HAVANA — Last year Cuba welcomed 3.5 million visitors, 1.3 million of which were Canadian in spite of a decline in travellers due to the drop in Canadian currency and a mild winter.
“Cuba has a long history of friendship with Canada and we will never forget Canada’s support,” said Cuba’s Tourism Minister, Manuel Marrero, who opened the 36th annual FITCuba tourism fair on May 3. Putting to rest any concerns that the Canadian market will be displaced with the country’s increase in arrivals, particularly American, the Minister went on to say, “Canada has been Cuba’s #1 outbound market since 1998. 44% of Cuba’s arrivals are repeat customers. Canada is a crucial market to us and remains our top priority.”
As travel restrictions are slowly lifted on U.S. travellers, the interest to visit Cuba has resulted in a 17% increase in travellers in 2015 (161,233 of which were American), as well as a 13% increase in the number of tourists staying in facilities affiliated with the Ministry of Tourism. The total tourism revenue in 2015 was US$2.8 billion. To date Cuba has welcomed over one million foreign tourists, a 13.5% surge over the same period last year.
Cuba is a popular destination and growing quickly noted the Minister. “Improving our tourism product is our top priority. We have 126 new investment projects in the works, 76 of which are foreign management joint hotel ventures signed with 17 international chains. Another 23 contracts will be authorized soon. We are speeding up all investment projects in order to meet hotel demands.”
While new hotel product in Cuba is currently coming at a rate of 2,400 rooms per year, by 2019 that figure should double to 5,000 rooms per year. One-third of the tourist reception capacity will be led by Gaviota Tourism Group, which plans to add 30 new hotels by 2018. The demand is huge, especially in Havana, particularly for four- and five-star product. Minister Marrero also noted that priorities include restoring and updating existing facilities, in addition to building new properties.
Another way in which Cuba will meet growing demand is through the non-state sector as a complement to state-run tourism. “Cuba has one type of tourism in which all forms of management participate equally,” stated the Minister. This includes 16,000 rooms, 1,700 private restaurants (Paladares) and 18 non-agricultural cooperatives.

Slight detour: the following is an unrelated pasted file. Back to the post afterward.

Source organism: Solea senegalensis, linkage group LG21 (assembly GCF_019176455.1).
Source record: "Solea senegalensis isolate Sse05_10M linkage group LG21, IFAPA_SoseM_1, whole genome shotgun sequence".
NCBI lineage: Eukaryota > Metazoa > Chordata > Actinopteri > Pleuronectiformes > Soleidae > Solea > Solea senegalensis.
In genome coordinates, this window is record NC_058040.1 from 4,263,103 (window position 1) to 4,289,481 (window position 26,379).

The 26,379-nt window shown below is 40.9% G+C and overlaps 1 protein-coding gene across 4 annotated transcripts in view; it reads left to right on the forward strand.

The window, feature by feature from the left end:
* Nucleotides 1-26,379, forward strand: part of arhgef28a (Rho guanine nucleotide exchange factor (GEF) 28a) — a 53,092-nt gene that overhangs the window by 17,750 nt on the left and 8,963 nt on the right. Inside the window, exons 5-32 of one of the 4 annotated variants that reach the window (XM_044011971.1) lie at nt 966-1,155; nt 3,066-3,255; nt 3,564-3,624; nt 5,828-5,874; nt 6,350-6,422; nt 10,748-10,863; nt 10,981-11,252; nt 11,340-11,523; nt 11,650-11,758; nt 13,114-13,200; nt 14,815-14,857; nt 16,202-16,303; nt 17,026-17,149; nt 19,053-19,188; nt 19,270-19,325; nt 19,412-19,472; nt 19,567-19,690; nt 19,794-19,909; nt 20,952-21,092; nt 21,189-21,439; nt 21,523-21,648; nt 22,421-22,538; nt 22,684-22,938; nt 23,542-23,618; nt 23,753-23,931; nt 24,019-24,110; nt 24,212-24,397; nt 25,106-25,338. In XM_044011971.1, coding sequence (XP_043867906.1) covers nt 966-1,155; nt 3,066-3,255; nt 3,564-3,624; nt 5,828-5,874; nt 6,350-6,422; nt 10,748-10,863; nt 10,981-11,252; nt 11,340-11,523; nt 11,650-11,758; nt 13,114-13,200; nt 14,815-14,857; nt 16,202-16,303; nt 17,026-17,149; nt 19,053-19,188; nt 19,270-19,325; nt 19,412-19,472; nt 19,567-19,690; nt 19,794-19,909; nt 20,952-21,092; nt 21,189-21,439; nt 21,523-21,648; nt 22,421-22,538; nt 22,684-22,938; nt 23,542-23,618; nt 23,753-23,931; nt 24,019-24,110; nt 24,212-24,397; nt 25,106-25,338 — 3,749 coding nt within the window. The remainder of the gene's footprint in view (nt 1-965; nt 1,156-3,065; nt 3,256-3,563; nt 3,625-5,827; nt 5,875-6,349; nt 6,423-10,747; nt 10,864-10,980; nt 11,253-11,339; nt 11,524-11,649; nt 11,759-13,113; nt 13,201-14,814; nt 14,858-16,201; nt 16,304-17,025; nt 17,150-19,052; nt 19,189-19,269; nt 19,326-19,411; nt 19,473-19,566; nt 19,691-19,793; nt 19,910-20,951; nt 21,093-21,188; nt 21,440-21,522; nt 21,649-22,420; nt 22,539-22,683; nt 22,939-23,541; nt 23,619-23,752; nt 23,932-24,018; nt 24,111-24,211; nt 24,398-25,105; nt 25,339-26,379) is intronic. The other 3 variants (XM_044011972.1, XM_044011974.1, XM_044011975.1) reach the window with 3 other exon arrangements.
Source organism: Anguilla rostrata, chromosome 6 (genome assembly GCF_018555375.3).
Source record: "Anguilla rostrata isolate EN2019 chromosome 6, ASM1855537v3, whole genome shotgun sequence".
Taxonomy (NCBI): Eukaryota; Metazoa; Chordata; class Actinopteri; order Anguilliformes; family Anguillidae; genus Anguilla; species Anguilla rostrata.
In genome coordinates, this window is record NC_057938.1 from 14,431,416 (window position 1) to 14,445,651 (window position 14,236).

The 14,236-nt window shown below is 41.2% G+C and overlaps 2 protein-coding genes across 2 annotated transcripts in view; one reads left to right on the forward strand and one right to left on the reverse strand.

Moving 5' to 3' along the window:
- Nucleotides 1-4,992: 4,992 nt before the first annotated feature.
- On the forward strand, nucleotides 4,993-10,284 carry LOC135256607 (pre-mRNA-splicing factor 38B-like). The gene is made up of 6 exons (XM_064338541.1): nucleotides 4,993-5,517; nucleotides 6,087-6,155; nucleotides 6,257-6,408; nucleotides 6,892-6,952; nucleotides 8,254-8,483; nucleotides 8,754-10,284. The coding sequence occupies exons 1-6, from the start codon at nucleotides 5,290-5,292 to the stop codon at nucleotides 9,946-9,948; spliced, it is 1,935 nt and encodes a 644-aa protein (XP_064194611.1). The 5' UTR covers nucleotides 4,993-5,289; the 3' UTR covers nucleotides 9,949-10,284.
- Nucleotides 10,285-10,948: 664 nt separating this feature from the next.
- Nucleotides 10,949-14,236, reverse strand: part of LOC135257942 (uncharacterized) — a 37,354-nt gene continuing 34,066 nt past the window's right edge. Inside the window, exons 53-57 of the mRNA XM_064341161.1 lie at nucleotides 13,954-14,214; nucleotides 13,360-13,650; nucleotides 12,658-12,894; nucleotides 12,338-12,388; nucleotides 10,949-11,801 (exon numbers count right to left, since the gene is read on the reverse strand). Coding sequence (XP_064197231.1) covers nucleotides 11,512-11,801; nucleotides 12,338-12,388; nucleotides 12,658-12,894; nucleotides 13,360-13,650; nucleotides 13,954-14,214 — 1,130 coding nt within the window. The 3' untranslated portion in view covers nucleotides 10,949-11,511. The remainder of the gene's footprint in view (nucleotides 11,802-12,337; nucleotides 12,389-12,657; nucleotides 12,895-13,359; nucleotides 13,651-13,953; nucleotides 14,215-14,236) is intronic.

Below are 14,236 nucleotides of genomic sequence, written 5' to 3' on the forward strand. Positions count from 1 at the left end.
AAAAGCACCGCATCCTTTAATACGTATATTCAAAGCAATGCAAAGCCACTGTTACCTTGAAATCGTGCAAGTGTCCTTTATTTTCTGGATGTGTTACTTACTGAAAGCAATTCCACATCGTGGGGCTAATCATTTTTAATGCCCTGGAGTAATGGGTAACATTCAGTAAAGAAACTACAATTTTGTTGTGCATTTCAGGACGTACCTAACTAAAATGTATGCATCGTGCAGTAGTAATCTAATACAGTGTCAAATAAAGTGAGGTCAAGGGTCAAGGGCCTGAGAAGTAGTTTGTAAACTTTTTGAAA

Cuba’s docking facilities are also undergoing expansion and construction projects to meet the growing demand of cruise ships, managed mainly by Canadian and European companies. May 1 saw the arrival of Fathom, which sailed from Miami to Havana, the first cruise ship to sail off the U.S. coast in over half a century. The Havana airport – in addition to other airports across Cuba – will undergo an expansion to accommodate the increase in air service to Cuba, including direct flights between Beijing and Havana.
Ms. Bardish Chagger, Minister of Tourism Canada, met with Cuban government officials and representatives of small- and medium-sized Canadian enterprises based in Cuba to promote trade. Minister Chagger spoke of the strong and enduring friendship between the two nations and announced an internship program between Cuba and Canada, though no dates were confirmed.
During Canada’s honourary luncheon, Minister Marrero spoke about the successful meetings with Canadian tour operators. “We reviewed customer surveys and discussed the issues Canadian travellers have when traveling to Cuba and we are committed to improving Cuba’s hotel and food services.” He also stated that ground handling services would not increase for Canadian tour operators.
FITCuba 2016 was attended by 53 countries and 173 journalists, including 200 travel industry reps from the United States, making it the largest attendance in its history.